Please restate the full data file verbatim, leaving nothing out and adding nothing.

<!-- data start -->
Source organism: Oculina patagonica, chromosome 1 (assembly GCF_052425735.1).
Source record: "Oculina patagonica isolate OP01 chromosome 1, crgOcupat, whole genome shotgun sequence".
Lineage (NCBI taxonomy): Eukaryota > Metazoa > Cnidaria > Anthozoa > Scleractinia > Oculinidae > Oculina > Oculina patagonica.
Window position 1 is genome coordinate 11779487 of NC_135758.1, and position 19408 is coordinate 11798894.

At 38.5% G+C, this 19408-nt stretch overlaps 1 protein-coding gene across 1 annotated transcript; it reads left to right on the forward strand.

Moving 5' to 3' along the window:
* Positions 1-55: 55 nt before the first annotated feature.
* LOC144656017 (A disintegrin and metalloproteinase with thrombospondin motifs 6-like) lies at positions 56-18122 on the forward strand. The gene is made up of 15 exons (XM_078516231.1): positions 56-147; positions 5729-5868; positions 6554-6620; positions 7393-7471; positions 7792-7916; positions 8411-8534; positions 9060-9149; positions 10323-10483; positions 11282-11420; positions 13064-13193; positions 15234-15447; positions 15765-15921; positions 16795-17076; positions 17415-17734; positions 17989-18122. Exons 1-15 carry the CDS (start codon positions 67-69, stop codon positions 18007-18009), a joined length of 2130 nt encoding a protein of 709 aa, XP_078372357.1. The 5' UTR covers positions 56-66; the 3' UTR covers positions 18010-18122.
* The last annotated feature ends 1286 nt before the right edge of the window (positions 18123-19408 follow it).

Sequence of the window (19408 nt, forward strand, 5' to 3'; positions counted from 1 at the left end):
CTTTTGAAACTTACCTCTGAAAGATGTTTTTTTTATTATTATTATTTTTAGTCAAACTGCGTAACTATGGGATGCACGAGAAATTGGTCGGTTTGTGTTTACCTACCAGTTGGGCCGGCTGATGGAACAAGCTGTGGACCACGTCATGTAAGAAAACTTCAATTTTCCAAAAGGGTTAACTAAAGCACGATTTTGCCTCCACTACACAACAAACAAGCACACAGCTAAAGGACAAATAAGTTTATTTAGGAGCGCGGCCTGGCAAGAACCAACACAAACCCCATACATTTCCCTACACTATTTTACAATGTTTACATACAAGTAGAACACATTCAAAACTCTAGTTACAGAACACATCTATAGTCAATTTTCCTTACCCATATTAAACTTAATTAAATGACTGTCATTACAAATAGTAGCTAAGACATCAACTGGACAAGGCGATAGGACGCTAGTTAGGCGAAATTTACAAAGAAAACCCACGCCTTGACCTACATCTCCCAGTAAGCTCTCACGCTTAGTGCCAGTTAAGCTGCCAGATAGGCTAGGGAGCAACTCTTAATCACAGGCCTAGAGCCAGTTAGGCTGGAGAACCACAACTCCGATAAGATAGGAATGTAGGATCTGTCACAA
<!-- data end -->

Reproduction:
Source organism: Oculina patagonica, chromosome 1 (assembly GCF_052425735.1).
Source record: "Oculina patagonica isolate OP01 chromosome 1, crgOcupat, whole genome shotgun sequence".
Lineage (NCBI taxonomy): Eukaryota > Metazoa > Cnidaria > Anthozoa > Scleractinia > Oculinidae > Oculina > Oculina patagonica.
Window position 1 is genome coordinate 11779487 of NC_135758.1, and position 19408 is coordinate 11798894.

At 38.5% G+C, this 19408-nt stretch overlaps 1 protein-coding gene across 1 annotated transcript; it reads left to right on the forward strand.

Moving 5' to 3' along the window:
* Positions 1-55: 55 nt before the first annotated feature.
* LOC144656017 (A disintegrin and metalloproteinase with thrombospondin motifs 6-like) lies at positions 56-18122 on the forward strand. The gene is made up of 15 exons (XM_078516231.1): positions 56-147; positions 5729-5868; positions 6554-6620; positions 7393-7471; positions 7792-7916; positions 8411-8534; positions 9060-9149; positions 10323-10483; positions 11282-11420; positions 13064-13193; positions 15234-15447; positions 15765-15921; positions 16795-17076; positions 17415-17734; positions 17989-18122. Exons 1-15 carry the CDS (start codon positions 67-69, stop codon positions 18007-18009), a joined length of 2130 nt encoding a protein of 709 aa, XP_078372357.1. The 5' UTR covers positions 56-66; the 3' UTR covers positions 18010-18122.
* The last annotated feature ends 1286 nt before the right edge of the window (positions 18123-19408 follow it).

Sequence of the window (19408 nt, forward strand, 5' to 3'; positions counted from 1 at the left end):
CTTTTGAAACTTACCTCTGAAAGATGTTTTTTTTATTATTATTATTTTTAGTCAAACTGCGTAACTATGGGATGCACGAGAAATTGGTCGGTTTGTGTTTACCTACCAGTTGGGCCGGCTGATGGAACAAGCTGTGGACCACGTCATGTAAGAAAACTTCAATTTTCCAAAAGGGTTAACTAAAGCACGATTTTGCCTCCACTACACAACAAACAAGCACACAGCTAAAGGACAAATAAGTTTATTTAGGAGCGCGGCCTGGCAAGAACCAACACAAACCCCATACATTTCCCTACACTATTTTACAATGTTTACATACAAGTAGAACACATTCAAAACTCTAGTTACAGAACACATCTATAGTCAATTTTCCTTACCCATATTAAACTTAATTAAATGACTGTCATTACAAATAGTAGCTAAGACATCAACTGGACAAGGCGATAGGACGCTAGTTAGGCGAAATTTACAAAGAAAACCCACGCCTTGACCTACATCTCCCAGTAAGCTCTCACGCTTAGTGCCAGTTAAGCTGCCAGATAGGCTAGGGAGCAACTCTTAATCACAGGCCTAGAGCCAGTTAGGCTGGAGAACCACAACTCCGATAAGATAGGAATGTAGGATCTGTCACAA